August 14 2013 09:29AM
By: Pierce Cunneen
Most readers here may be familiar with the Zone entry project. For those who aren't, check out this article by Eric T from NHL numbers. Short version: a group of bloggers for the past few years have taken it upon themselves to track Neutral zone performance for several teams.
The results of such work has been incredible, and we are learning that the neutral zone is far more important than we previously assumed.
And while there is still much work to be done with continued tracking of zone entries (if you are interested in helping track zone entries, shoot me an email at email@example.com, tweet me at @pcunneen19, or tweet Eric at @BSH_EricT), a few of us have decided to take a closer look at the defensive zone.
Specifically, we would like to focus on zone exits. Zone exits are anytime a defending team is able to clear the puck out of their defensive zone. Zone exits are undoubtedly a very important aspect of hockey, and understanding them better may help lead us to better understand defensive performance.
Why You Should Care
For one thing, you will be changing our understanding of hockey. The zone entry project has helped revolutionize our understanding how teams dominate play and what can be the difference between winning and losing. We have that same opportunity with tracking zone exits.
This is also an opportunity for you to learn some amazing things about your favorite team. Learn who moves the puck more between a pair of D-men, which defensemen are turnover machines, or which D-men are a detriment when it comes to moving the puck with possession out of the D-zone.
All these questions can be answered by tracking zone exits.
So How does one Track Zone Exits?
It's not too complicated. All you have to do is watch a game and record when a team sends the puck out of their defensive zone, noting the time, the player, the exit type, whether the play was pressured by the opposition, and the strength (5v5, 5v4, 4v5, etc). For exit type, all you have to do is write down a one letter or two letter code depending on how the puck was advanced across the defending blue line (C=carry, P=pass, Ch=chip, etc).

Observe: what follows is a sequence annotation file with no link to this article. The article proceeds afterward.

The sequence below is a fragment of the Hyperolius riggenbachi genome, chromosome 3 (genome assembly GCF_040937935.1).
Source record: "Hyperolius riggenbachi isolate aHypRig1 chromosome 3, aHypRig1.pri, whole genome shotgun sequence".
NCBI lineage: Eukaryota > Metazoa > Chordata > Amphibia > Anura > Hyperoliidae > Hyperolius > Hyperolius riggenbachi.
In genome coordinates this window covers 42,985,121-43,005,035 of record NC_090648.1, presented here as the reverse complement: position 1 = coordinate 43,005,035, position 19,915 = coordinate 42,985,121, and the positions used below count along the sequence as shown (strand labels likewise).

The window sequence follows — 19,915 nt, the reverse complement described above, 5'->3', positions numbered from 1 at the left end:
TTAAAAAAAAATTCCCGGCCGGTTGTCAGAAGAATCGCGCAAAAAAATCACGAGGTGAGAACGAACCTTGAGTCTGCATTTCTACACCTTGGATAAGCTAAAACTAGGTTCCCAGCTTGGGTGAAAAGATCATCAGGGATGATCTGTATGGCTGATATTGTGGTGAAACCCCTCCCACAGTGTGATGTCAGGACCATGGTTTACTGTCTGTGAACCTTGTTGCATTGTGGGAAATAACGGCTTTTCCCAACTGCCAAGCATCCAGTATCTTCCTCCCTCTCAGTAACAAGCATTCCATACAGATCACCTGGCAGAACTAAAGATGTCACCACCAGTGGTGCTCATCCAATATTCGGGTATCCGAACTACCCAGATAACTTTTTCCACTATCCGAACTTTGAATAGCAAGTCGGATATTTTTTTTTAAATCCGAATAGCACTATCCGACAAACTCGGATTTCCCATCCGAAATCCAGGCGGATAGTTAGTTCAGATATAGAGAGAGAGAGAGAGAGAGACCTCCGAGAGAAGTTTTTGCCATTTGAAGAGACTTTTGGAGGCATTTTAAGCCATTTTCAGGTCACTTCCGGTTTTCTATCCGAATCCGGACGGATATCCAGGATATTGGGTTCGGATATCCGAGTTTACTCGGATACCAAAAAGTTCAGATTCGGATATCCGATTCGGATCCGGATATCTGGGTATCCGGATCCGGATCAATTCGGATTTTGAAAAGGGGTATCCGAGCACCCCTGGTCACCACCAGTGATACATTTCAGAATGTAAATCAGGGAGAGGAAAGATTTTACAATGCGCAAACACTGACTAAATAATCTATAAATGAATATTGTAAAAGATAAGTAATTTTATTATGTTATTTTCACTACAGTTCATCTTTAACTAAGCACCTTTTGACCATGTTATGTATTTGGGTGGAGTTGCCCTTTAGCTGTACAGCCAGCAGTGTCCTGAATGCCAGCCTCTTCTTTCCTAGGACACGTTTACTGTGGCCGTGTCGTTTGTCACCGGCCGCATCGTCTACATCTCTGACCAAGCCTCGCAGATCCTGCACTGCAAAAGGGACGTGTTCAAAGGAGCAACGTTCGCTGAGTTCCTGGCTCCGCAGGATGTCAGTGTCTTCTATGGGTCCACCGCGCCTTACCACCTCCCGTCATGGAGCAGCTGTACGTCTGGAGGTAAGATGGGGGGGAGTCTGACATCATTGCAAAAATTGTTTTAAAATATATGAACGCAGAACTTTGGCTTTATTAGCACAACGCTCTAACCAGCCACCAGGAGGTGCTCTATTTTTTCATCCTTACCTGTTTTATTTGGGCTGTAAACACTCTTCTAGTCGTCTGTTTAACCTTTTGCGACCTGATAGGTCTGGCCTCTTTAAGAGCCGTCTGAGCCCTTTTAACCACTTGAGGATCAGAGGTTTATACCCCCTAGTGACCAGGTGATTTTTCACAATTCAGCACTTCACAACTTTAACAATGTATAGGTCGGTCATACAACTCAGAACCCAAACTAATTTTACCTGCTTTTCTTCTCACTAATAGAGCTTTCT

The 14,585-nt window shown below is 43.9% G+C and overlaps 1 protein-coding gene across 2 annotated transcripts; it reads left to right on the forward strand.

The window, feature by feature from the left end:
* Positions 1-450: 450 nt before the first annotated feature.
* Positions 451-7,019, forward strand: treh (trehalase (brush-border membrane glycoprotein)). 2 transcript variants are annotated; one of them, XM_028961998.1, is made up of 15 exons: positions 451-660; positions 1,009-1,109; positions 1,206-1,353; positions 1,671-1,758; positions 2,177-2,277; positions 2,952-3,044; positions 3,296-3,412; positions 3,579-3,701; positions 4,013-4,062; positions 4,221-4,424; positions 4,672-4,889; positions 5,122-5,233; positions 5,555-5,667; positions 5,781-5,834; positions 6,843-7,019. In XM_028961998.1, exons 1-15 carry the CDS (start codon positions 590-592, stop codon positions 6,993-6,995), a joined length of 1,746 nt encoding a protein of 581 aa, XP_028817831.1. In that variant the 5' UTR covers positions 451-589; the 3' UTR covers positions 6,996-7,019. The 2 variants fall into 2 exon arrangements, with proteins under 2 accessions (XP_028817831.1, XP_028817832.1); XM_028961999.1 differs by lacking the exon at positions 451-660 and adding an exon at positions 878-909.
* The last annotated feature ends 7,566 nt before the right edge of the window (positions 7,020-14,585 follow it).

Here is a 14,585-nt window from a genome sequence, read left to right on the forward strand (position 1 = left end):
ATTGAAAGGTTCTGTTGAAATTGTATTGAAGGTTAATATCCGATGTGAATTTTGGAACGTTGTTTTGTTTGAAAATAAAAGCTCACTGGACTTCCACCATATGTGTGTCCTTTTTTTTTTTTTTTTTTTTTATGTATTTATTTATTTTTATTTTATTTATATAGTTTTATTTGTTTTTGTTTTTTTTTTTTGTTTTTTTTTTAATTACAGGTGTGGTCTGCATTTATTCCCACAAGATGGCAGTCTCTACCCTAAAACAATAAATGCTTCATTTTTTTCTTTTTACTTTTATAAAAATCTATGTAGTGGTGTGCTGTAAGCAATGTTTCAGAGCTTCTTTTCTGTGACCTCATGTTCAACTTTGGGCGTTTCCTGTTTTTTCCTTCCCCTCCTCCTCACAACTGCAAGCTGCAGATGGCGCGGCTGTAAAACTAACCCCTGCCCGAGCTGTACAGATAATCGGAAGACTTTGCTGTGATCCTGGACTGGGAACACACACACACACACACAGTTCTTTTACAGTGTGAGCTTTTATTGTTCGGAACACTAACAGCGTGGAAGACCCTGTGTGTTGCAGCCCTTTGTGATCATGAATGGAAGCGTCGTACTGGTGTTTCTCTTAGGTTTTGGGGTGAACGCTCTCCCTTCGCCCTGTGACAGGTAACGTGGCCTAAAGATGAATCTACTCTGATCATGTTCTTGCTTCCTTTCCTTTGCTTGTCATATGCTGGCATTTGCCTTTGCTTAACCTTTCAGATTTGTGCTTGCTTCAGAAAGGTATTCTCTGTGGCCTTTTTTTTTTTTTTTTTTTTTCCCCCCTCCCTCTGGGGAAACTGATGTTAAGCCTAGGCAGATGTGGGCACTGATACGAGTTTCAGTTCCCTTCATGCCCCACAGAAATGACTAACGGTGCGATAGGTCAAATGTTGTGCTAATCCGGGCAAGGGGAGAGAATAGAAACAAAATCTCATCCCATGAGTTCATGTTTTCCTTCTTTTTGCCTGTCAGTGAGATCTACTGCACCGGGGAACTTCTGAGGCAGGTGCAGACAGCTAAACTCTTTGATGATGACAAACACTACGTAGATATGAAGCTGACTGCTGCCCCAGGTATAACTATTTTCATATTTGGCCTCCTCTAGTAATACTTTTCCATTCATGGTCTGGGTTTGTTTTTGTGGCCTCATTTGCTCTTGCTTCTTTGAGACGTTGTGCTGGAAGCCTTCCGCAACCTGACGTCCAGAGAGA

Below is an example of the first minute of the Rangers vs Flyers game this past season that I recorded:
That's all there is too it. Just like with the zone entry project, we have decided to not record the opponents numbers (in order to save time, since most fans can't recognize players from other teams very easily). There are a few other things we excluded/included, and if you are interested in joining the zone exit tracking project I can fill you in on those things.
So what can we do with this info. Well for one, we can evaluate players based on how often they clear the defensive zone and how often they clear the zone with possession. We can also evaluate teams. Once we get enough data from enough teams, we can determine how often "good teams" are able to exit the defensive zone with possession.
We can also link up zone exit data with zone entry data and figure out how often certain types of exits generate zone entries with possession/without possession.
So if you have a NHL game center account or can record NHL games on a TV and want to learn a bunch about your favorite team and/or want to make an impact on our understanding of hockey, shoot me an email at firstname.lastname@example.org or tweet me @pcunneen19 to get all the information on either zone entry tracking or zone exit tracking. I will further explain the process of zone entry/exit tracking and what you need to do.